10 Greatest Unplugged Albums In Rock History

Turning it Down Low.

The Freewheelin' Bob Dylan

Part of the beauty behind rock and roll is getting to plug your guitar into an amplifier and let it rip. Even if you've never touched a guitar in your life, there's something about putting together some distortion that will send an instant chill up your spine. That's just to get you started though. The real artists don't need the distortion to melt your heart.

Rather than just plug into their amps, almost all of the albums on this list are entirely made using acoustic instruments. This isn't the kind of country stuff that we're looking at here either. With no musical mask to hide behind here, the performance is carried on the power of the songs in this case, with most of them holding up as stunning pieces of art even without all of the added extensions. In that respect, you get to see these artists less as the rock gods that you know them to be and more as people, combing through their back catalog to see what really makes them tick.

Hell, some of these are so raw that you'll wonder why these people would write something this close to the bone to begin with. That's the beauty of the true rock and rollers: having absolutely no fear what people think of you.

10. Days of the New - Days of the New

As soon as the grunge wave hit the airwaves, there didn't seem to be any more rules in rock music. The minute that Nirvana hit it big with Smells Like Teen Spirit, the entire landscape seemed to shift, leaving the rest of the rock world clamoring for a copycat. And while there were no shortage of people willing to ride the coattails of grunge, Days of the New found their way to the top by making their version of angst a lot more primal.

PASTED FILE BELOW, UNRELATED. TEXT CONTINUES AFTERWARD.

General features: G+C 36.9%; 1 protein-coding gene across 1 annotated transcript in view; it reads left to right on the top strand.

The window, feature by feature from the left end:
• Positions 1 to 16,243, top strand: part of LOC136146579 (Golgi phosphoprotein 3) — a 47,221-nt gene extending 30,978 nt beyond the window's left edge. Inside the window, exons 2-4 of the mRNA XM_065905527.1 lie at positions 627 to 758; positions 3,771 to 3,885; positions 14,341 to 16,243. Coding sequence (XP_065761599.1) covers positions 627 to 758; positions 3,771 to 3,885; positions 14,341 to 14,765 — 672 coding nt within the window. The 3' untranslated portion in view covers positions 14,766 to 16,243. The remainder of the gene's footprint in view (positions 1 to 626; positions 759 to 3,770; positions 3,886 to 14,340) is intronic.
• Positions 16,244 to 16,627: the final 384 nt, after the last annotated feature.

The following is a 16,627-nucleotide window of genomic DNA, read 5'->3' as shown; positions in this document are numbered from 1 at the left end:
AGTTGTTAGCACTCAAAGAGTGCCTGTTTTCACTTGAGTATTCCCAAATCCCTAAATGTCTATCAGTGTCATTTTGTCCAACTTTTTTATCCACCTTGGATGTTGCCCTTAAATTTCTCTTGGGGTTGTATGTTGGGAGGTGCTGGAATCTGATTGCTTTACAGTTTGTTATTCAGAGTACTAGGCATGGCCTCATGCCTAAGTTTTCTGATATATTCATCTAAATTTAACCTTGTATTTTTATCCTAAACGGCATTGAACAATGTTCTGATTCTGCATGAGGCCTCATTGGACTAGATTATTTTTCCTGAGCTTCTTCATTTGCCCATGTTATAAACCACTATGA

Working with only an acoustic guitar, Travis Meeks remains one of the most enigmatic songwriters of the late '90s, with tracks that sat somewhere between the sounds of Pearl Jam while also having a metallic edge to the whole thing. Outside of the breakout single Touch Peel and Stand, the rest of the album has that same type of moody aura, including the longer cuts like Where I Stand where the music seems to be floating on air.

In fact, most of this album tends to feel that way, almost like you're being placed into an alternate dimension where the music plays out your emotions in real time. It's not always the most wholesome of messages every time, but this is the kind of post grunge outfit that had the one X-factor that was impossible to duplicate: heart.

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